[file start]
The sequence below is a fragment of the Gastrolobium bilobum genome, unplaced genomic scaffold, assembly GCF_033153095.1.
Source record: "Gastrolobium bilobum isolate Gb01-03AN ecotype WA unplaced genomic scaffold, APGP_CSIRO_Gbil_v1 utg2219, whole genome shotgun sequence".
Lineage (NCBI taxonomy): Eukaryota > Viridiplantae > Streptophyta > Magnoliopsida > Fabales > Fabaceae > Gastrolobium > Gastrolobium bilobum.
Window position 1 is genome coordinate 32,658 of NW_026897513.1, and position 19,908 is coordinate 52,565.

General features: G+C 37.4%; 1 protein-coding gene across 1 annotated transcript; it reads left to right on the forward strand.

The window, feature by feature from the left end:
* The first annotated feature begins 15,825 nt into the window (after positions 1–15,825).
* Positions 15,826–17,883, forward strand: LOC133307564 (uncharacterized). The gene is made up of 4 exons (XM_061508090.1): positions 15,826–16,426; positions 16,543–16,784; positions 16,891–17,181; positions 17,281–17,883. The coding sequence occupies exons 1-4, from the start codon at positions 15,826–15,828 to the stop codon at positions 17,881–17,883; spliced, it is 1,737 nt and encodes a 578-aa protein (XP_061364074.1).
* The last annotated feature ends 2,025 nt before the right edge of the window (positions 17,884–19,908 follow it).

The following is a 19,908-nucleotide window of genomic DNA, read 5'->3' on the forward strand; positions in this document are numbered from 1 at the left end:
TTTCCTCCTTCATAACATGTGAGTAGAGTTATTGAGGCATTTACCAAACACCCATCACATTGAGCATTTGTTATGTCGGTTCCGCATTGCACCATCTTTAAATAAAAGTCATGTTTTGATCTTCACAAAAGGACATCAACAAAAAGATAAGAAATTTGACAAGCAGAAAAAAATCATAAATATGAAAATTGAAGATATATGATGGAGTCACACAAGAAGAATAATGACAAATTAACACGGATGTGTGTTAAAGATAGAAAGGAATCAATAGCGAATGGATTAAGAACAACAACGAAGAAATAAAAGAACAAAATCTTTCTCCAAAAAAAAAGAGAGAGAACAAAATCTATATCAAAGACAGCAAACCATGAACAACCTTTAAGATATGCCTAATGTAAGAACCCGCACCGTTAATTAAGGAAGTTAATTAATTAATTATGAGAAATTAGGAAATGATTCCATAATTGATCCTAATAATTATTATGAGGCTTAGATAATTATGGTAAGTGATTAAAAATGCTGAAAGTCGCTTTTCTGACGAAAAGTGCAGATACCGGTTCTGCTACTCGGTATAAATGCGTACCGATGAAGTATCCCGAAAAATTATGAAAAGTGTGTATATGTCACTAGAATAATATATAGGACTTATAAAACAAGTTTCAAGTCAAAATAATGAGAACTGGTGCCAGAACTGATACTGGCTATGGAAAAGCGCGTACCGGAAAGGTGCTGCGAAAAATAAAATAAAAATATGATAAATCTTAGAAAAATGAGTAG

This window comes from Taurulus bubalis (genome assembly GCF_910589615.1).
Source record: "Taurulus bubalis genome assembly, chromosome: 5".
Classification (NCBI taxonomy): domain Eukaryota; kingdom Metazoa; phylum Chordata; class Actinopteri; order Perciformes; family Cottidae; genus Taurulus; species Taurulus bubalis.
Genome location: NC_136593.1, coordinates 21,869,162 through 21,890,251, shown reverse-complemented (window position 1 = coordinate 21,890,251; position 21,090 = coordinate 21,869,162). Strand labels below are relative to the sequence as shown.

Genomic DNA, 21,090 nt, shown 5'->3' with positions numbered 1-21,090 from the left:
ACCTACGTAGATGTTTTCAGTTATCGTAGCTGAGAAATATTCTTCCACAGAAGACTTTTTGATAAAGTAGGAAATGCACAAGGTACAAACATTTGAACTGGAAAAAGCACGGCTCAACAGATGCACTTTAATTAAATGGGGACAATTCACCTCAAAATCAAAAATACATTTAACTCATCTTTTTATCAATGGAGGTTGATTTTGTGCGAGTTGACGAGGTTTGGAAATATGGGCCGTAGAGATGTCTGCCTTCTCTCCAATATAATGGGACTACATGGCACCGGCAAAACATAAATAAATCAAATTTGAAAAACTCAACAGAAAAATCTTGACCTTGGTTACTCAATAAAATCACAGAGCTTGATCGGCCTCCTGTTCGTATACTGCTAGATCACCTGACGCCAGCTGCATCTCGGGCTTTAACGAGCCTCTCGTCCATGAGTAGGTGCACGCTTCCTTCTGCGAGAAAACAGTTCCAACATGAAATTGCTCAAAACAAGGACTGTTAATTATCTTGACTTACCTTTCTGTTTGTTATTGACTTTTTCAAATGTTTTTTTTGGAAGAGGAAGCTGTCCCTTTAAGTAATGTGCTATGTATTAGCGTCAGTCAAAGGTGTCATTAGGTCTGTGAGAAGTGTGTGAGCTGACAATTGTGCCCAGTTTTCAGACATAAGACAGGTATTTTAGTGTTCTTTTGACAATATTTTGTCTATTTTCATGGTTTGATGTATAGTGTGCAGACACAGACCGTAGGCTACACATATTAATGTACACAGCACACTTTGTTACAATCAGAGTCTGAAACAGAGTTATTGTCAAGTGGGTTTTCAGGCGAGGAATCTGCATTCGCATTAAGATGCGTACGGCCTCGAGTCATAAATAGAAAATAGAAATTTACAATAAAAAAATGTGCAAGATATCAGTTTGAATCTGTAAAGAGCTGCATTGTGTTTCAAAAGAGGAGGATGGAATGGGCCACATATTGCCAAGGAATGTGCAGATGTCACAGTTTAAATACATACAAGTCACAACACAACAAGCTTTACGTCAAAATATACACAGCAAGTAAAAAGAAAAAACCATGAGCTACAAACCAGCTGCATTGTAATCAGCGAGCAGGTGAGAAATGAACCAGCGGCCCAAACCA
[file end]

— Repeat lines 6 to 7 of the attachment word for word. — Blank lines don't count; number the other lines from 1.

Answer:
The window, feature by feature from the left end:
* The first annotated feature begins 15,825 nt into the window (after positions 1–15,825).